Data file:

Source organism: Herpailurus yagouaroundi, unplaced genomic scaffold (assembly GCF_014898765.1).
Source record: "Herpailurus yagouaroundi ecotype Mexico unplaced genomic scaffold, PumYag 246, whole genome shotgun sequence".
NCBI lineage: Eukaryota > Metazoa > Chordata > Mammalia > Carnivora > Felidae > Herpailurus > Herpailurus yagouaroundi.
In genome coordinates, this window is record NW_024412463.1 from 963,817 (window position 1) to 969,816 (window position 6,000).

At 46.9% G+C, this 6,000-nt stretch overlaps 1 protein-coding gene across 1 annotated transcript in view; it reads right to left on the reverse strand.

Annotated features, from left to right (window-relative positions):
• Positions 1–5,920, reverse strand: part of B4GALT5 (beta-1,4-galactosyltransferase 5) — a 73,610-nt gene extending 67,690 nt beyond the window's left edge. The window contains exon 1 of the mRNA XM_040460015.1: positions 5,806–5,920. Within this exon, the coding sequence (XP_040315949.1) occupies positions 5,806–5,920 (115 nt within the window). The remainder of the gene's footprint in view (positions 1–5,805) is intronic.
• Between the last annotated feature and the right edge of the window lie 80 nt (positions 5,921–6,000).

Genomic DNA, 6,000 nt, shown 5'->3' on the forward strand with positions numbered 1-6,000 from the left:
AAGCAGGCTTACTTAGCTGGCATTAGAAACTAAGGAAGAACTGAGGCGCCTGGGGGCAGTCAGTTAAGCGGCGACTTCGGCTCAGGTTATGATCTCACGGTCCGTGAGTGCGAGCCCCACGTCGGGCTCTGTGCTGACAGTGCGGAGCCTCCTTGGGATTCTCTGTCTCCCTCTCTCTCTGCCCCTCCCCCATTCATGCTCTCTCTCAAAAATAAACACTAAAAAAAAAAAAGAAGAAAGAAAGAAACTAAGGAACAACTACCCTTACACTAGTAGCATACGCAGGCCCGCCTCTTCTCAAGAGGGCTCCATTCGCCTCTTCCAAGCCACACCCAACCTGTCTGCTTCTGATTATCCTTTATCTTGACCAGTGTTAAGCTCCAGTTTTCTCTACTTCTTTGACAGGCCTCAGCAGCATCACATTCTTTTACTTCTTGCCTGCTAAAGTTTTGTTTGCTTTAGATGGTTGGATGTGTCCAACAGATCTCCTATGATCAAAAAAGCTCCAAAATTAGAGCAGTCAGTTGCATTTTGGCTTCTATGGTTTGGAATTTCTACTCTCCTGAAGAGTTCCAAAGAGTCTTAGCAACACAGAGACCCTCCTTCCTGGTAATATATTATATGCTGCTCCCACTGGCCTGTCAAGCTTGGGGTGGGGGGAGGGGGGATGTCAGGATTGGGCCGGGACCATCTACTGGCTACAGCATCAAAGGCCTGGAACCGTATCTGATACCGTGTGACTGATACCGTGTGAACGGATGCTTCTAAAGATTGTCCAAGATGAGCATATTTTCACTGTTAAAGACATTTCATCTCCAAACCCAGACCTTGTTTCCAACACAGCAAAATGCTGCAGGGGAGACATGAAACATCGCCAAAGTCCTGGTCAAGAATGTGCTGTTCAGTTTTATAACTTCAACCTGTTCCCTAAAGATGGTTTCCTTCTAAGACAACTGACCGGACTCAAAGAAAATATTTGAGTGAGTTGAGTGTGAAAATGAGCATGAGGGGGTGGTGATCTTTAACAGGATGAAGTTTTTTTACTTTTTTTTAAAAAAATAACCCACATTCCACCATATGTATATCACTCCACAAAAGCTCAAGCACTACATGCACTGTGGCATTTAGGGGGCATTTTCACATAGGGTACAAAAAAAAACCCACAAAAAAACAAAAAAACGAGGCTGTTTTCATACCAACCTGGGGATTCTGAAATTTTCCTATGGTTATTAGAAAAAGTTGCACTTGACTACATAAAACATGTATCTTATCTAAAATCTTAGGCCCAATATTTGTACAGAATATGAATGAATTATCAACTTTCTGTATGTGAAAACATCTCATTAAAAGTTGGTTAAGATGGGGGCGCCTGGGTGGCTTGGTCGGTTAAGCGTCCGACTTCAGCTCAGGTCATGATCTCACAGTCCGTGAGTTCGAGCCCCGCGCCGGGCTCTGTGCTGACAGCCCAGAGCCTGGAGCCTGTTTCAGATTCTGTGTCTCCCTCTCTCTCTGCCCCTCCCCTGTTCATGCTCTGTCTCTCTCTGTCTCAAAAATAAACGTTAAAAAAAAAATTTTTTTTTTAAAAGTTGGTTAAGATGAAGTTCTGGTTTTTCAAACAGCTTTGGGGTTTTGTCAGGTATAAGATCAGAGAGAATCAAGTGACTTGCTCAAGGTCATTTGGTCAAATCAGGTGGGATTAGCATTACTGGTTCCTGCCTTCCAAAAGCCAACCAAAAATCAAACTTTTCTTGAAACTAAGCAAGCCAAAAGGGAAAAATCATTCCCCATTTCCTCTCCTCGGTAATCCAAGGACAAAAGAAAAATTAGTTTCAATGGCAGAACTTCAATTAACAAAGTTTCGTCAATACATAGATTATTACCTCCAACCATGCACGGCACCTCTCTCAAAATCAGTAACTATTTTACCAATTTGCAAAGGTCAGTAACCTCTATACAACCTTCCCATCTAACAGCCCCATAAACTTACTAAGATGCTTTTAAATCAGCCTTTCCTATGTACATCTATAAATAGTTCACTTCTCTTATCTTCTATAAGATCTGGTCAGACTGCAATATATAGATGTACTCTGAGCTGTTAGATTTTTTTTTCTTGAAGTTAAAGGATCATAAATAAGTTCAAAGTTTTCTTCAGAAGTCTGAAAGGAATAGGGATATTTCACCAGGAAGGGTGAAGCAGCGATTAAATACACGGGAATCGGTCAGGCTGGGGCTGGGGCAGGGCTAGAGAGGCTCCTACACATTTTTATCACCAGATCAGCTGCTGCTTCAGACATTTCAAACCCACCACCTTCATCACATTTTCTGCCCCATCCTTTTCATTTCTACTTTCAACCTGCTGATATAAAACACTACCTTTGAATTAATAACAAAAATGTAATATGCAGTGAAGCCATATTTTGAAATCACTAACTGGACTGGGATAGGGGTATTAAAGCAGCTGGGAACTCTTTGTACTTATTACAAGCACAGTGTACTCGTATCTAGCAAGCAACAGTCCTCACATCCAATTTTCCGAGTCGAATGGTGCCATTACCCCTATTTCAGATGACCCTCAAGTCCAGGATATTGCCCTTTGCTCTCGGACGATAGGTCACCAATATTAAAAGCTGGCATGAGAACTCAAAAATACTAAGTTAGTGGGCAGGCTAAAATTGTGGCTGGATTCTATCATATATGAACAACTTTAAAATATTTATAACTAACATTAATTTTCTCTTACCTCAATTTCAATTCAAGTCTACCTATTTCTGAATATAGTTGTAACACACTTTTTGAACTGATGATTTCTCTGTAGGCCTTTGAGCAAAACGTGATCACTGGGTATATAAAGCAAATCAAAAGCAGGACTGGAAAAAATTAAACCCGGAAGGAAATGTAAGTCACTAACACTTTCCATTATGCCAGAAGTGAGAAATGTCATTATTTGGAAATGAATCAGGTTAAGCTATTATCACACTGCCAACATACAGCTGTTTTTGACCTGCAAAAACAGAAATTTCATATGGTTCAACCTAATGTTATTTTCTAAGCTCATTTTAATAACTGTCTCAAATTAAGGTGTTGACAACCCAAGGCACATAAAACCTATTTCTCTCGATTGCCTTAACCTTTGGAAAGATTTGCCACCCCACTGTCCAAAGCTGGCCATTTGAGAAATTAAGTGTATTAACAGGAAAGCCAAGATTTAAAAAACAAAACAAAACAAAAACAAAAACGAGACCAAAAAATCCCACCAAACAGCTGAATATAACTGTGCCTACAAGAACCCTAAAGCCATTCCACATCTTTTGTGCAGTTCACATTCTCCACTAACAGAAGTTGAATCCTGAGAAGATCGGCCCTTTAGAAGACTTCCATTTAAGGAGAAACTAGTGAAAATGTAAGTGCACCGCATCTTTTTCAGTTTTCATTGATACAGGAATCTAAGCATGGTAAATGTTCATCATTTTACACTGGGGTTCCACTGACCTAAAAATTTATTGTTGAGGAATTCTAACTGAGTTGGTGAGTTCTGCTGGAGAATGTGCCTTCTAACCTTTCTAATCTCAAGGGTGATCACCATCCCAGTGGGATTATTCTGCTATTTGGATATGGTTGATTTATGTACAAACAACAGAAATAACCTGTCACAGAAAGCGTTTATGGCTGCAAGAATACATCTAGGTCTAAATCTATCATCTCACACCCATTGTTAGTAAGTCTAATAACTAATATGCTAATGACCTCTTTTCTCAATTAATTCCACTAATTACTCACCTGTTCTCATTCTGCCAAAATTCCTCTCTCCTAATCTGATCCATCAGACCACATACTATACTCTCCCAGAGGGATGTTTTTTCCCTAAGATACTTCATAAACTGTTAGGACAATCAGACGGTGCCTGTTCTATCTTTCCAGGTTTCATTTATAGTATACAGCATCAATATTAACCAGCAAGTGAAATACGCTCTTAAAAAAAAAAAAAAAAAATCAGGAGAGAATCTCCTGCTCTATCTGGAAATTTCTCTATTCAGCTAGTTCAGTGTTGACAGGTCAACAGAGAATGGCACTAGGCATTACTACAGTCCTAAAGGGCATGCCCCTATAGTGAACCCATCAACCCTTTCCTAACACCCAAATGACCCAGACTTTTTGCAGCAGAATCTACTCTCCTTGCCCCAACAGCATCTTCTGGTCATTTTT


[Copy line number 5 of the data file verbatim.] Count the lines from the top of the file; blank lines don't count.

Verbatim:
At 46.9% G+C, this 6,000-nt stretch overlaps 1 protein-coding gene across 1 annotated transcript in view; it reads right to left on the reverse strand.